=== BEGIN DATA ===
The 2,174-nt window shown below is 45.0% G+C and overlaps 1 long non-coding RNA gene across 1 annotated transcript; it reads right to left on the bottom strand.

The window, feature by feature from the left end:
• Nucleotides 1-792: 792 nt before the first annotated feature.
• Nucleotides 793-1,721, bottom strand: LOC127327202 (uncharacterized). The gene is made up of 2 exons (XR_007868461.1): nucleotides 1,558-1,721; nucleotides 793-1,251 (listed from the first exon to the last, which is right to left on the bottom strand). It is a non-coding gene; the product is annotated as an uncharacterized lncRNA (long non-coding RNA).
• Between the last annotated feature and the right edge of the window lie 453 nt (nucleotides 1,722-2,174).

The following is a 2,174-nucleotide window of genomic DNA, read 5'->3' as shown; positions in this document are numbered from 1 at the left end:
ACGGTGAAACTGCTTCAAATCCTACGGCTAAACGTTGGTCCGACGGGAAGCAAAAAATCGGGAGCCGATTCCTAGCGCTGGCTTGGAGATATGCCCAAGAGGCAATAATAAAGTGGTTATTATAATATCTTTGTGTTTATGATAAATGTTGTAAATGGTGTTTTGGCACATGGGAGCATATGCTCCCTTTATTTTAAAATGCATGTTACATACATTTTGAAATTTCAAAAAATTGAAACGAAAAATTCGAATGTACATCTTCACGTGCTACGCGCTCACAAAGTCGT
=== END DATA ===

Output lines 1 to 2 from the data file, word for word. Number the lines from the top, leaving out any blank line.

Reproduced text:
The 2,174-nt window shown below is 45.0% G+C and overlaps 1 long non-coding RNA gene across 1 annotated transcript; it reads right to left on the bottom strand.

The window, feature by feature from the left end: